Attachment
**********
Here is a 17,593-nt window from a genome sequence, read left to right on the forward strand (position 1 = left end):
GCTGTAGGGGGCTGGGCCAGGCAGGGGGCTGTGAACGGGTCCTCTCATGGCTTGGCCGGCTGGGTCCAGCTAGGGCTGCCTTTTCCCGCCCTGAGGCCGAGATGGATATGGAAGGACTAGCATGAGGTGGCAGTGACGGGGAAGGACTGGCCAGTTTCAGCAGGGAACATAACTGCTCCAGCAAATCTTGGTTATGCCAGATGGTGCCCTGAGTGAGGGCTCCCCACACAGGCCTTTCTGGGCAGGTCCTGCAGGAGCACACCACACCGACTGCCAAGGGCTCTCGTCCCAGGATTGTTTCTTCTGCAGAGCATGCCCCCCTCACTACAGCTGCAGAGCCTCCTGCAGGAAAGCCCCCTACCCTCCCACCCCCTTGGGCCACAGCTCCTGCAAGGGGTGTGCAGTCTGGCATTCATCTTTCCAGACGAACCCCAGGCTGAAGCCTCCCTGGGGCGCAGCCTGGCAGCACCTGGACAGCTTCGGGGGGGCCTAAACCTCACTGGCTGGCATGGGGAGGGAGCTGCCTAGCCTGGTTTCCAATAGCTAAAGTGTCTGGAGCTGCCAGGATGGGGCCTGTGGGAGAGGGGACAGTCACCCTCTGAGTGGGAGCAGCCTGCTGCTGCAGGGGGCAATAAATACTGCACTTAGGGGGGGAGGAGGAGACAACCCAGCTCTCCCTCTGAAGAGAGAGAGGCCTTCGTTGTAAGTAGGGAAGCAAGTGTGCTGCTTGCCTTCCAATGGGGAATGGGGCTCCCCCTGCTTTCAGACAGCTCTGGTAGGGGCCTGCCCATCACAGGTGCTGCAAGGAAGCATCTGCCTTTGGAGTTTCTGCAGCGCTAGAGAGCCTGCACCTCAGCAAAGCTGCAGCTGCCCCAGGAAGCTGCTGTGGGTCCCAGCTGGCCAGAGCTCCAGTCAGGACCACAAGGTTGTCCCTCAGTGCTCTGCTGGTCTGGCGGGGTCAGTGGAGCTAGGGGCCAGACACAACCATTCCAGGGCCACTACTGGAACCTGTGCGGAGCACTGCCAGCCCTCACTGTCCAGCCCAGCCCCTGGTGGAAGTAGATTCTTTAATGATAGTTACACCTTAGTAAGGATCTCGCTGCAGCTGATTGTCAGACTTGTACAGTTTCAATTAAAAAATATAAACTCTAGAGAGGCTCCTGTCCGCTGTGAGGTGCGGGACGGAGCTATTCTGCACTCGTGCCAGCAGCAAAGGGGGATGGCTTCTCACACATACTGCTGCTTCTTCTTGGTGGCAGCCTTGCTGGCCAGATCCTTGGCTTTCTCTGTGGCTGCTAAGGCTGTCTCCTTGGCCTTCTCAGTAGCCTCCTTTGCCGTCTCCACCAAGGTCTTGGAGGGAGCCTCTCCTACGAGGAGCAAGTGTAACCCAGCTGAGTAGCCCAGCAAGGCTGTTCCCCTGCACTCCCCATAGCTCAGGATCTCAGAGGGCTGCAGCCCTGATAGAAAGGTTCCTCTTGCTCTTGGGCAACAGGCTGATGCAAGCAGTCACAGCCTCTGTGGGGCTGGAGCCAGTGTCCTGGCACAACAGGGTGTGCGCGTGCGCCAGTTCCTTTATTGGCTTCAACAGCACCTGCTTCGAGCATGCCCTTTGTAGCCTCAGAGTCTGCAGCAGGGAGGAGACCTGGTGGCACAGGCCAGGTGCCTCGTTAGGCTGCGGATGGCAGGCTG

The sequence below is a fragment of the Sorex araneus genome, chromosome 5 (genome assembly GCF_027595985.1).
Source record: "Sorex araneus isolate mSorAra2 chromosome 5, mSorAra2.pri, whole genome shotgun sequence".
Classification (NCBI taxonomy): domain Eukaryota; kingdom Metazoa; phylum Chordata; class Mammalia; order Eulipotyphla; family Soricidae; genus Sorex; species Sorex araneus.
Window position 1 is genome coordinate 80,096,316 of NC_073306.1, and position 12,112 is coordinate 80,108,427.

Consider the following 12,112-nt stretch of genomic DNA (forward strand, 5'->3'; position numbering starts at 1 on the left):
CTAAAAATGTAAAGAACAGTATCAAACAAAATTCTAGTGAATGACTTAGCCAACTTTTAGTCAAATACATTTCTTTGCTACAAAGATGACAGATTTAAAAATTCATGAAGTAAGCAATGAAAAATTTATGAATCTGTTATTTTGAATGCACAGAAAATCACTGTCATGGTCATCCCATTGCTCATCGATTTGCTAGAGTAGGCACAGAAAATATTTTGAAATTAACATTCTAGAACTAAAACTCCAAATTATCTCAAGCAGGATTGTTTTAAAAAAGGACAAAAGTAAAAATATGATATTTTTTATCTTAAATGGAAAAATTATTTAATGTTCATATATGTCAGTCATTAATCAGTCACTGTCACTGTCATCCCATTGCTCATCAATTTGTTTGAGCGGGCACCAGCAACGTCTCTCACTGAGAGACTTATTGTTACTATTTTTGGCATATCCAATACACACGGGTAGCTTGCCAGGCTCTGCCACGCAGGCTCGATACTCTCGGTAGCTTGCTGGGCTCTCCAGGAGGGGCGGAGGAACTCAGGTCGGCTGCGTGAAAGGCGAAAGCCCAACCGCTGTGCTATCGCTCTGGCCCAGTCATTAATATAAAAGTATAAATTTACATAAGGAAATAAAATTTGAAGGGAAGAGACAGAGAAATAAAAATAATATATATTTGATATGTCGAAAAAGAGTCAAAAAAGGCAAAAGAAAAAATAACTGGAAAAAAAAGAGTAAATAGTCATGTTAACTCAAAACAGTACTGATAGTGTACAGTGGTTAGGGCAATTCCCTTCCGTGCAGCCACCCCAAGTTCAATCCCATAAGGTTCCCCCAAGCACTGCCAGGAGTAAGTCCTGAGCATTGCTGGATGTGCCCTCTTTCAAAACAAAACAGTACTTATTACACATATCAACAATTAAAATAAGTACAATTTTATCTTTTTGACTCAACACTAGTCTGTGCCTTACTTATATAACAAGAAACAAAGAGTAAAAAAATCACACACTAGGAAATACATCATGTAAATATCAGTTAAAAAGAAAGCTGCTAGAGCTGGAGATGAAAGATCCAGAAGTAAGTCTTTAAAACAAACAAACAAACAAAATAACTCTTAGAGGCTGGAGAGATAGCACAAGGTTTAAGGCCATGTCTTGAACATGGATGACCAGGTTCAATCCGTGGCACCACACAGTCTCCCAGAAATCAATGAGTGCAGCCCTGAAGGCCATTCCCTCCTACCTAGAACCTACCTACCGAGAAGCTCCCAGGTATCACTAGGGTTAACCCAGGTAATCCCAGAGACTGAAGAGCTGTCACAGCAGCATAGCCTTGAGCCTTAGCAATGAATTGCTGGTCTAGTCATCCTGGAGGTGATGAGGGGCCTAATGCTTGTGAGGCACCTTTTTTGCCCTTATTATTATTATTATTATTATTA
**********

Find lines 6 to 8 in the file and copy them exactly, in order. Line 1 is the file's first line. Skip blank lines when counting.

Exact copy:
Window position 1 is genome coordinate 80,096,316 of NC_073306.1, and position 12,112 is coordinate 80,108,427.

Consider the following 12,112-nt stretch of genomic DNA (forward strand, 5'->3'; position numbering starts at 1 on the left):
CTAAAAATGTAAAGAACAGTATCAAACAAAATTCTAGTGAATGACTTAGCCAACTTTTAGTCAAATACATTTCTTTGCTACAAAGATGACAGATTTAAAAATTCATGAAGTAAGCAATGAAAAATTTATGAATCTGTTATTTTGAATGCACAGAAAATCACTGTCATGGTCATCCCATTGCTCATCGATTTGCTAGAGTAGGCACAGAAAATATTTTGAAATTAACATTCTAGAACTAAAACTCCAAATTATCTCAAGCAGGATTGTTTTAAAAAAGGACAAAAGTAAAAATATGATATTTTTTATCTTAAATGGAAAAATTATTTAATGTTCATATATGTCAGTCATTAATCAGTCACTGTCACTGTCATCCCATTGCTCATCAATTTGTTTGAGCGGGCACCAGCAACGTCTCTCACTGAGAGACTTATTGTTACTATTTTTGGCATATCCAATACACACGGGTAGCTTGCCAGGCTCTGCCACGCAGGCTCGATACTCTCGGTAGCTTGCTGGGCTCTCCAGGAGGGGCGGAGGAACTCAGGTCGGCTGCGTGAAAGGCGAAAGCCCAACCGCTGTGCTATCGCTCTGGCCCAGTCATTAATATAAAAGTATAAATTTACATAAGGAAATAAAATTTGAAGGGAAGAGACAGAGAAATAAAAATAATATATATTTGATATGTCGAAAAAGAGTCAAAAAAGGCAAAAGAAAAAATAACTGGAAAAAAAAGAGTAAATAGTCATGTTAACTCAAAACAGTACTGATAGTGTACAGTGGTTAGGGCAATTCCCTTCCGTGCAGCCACCCCAAGTTCAATCCCATAAGGTTCCCCCAAGCACTGCCAGGAGTAAGTCCTGAGCATTGCTGGATGTGCCCTCTTTCAAAACAAAACAGTACTTATTACACATATCAACAATTAAAATAAGTACAATTTTATCTTTTTGACTCAACACTAGTCTGTGCCTTACTTATATAACAAGAAACAAAGAGTAAAAAAATCACACACTAGGAAATACATCATGTAAATATCAGTTAAAAAGAAAGCTGCTAGAGCTGGAGATGAAAGATCCAGAAGTAAGTCTTTAAAACAAACAAACAAACAAAATAACTCTTAGAGGCTGGAGAGATAGCACAAGGTTTAAGGCCATGTCTTGAACATGGATGACCAGGTTCAATCCGTGGCACCACACAGTCTCCCAGAAATCAATGAGTGCAGCCCTGAAGGCCATTCCCTCCTACCTAGAACCTACCTACCGAGAAGCTCCCAGGTATCACTAGGGTTAACCCAGGTAATCCCAGAGACTGAAGAGCTGTCACAGCAGCATAGCCTTGAGCCTTAGCAATGAATTGCTGGTCTAGTCATCCTGGAGGTGATGAGGGGCCTAATGCTTGTGAGGCACCTTTTTTGCCCTTATTATTATTATTATTATTATTA